The last 400 metres were almost as agonizing to watch on television as they must have been for the two runners - first one would edge in front, then the other would redouble his efforts and retake the lead. With 20 metres to go, Tergat was ahead; then Ramaala gritted his teeth and inched back into first. With five metres to go, Tergat summoned a final effort and squeezed past Ramaala as they ran out of road. With no room to respond again, Ramaala could only dive at the tape like an oxygen-starved 400 metre runner - but it wasn't enough and he tumbled to the asphalt perhaps 30cm behind Tergat. Their times were 2:09:30 to 2:09:31.
Keflezighi was a clear third in 2:09:56, with Cheruiyot fourth in 2:11:01, Abdirahman fifth in a PR 2:11:24, and Di Cecco hanging on for sixth in 2:11:33.
Said Tergat: "The last thing I was expecting was a sprint finish but between 24 and 25 miles I knew it was going to be a big battle. In the last 20 metres, I had to give all that I had."
Said Ramaala: "When he came back (at about mile 19), I knew it was going to be a tough race. I thought he was broken, and then he came back slowly and caught up with us.”
"I can't complain. I would have loved to win. But I was beaten by a great champion.”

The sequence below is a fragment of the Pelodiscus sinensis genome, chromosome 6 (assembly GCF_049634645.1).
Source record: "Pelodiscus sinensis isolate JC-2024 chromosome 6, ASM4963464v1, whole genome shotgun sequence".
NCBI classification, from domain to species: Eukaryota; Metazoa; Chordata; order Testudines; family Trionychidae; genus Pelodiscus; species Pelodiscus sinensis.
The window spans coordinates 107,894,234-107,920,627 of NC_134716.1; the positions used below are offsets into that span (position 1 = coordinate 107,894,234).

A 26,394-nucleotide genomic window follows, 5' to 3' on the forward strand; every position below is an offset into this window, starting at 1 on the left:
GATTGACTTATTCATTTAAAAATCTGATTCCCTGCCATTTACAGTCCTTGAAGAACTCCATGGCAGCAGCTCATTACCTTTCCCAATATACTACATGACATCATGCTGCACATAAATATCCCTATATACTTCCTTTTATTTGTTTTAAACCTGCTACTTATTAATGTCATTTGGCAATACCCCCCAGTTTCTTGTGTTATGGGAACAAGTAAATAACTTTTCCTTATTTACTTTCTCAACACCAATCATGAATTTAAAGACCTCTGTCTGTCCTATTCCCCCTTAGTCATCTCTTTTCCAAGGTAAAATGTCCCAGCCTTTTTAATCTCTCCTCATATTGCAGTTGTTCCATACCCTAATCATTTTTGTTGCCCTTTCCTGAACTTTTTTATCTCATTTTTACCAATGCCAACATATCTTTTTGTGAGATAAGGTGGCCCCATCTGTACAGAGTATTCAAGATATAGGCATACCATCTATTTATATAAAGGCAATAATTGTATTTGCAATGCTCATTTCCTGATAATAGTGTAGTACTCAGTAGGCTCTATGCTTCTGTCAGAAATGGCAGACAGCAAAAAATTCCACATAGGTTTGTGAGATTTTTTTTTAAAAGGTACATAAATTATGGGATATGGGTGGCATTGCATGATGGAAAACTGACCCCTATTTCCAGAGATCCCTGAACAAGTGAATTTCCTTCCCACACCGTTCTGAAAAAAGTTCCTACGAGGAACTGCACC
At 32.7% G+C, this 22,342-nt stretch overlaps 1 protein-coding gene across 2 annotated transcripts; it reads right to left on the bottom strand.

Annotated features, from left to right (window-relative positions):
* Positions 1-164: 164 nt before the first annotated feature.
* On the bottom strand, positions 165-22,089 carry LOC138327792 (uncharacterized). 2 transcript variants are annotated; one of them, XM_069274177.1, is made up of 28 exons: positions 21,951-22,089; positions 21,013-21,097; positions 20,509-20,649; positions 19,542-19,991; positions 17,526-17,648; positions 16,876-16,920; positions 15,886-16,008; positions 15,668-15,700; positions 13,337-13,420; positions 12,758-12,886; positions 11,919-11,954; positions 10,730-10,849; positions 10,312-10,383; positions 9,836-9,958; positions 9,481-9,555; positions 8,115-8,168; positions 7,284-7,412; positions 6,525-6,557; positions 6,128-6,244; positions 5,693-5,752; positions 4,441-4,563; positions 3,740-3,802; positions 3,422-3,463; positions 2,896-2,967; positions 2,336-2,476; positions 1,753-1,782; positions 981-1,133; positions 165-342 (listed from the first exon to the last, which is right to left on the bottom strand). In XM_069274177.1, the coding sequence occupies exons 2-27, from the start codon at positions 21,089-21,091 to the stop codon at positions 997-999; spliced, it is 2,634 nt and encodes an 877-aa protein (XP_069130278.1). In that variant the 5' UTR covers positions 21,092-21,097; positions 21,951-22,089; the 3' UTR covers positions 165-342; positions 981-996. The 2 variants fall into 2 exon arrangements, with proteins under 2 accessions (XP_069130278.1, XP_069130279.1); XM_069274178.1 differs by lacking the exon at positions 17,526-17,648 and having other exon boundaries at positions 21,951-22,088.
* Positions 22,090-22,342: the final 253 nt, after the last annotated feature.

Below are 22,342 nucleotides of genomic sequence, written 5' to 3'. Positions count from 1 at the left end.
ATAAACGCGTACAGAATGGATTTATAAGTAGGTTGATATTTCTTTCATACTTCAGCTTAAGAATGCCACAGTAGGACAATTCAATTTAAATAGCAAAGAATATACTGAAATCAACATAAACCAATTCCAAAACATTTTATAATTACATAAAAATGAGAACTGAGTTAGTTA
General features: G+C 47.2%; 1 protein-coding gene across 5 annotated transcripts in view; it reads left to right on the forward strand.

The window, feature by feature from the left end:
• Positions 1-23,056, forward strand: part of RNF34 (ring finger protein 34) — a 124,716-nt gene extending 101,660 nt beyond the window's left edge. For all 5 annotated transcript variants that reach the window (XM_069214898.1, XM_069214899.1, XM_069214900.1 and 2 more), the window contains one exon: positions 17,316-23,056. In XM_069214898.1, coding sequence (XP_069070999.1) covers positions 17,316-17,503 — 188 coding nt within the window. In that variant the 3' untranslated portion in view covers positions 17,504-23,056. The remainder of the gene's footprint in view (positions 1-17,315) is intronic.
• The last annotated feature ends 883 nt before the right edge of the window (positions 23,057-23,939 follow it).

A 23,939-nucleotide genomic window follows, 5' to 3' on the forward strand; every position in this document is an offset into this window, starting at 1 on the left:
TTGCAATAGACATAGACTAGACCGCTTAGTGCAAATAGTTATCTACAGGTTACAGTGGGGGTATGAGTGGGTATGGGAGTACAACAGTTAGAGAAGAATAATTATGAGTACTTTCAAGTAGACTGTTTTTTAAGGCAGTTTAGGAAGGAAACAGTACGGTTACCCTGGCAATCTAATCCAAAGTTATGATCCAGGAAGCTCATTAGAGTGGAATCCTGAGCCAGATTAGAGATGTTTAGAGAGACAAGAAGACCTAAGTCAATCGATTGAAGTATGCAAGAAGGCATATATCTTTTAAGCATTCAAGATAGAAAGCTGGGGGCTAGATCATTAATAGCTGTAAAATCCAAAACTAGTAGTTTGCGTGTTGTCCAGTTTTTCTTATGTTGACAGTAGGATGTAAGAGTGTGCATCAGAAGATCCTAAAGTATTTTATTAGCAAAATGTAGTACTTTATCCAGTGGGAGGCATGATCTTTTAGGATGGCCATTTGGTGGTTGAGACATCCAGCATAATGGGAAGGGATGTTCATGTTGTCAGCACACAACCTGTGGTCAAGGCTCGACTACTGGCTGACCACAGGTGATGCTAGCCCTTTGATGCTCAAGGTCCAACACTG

The men's race was an instant classic. The women's race was a very good race, surprising in its own way because the lead group lasted much longer and underwent considerable drama over the concluding miles.
At mile 21, the lead was still shared by nine women - five Africans and four Europeans, with Russians Ludmila Petrova and Lidiya Grigoryeva. Then 2004 runner-up Susan Chepkemei, Derartu Tulu and Salina Kosgei broke away, with Chepkemei doing the heavy lifting.
But after establishing a lead of 20m or so, Chepkemei began losing her breakfast and the energy drinks she had taken in at the water stations along the course. For more than a kilometre, she heaved and heaved, running unevenly and once or two appearing ready to stop. But she fought through the vomiting with almost definitive guts and gameness.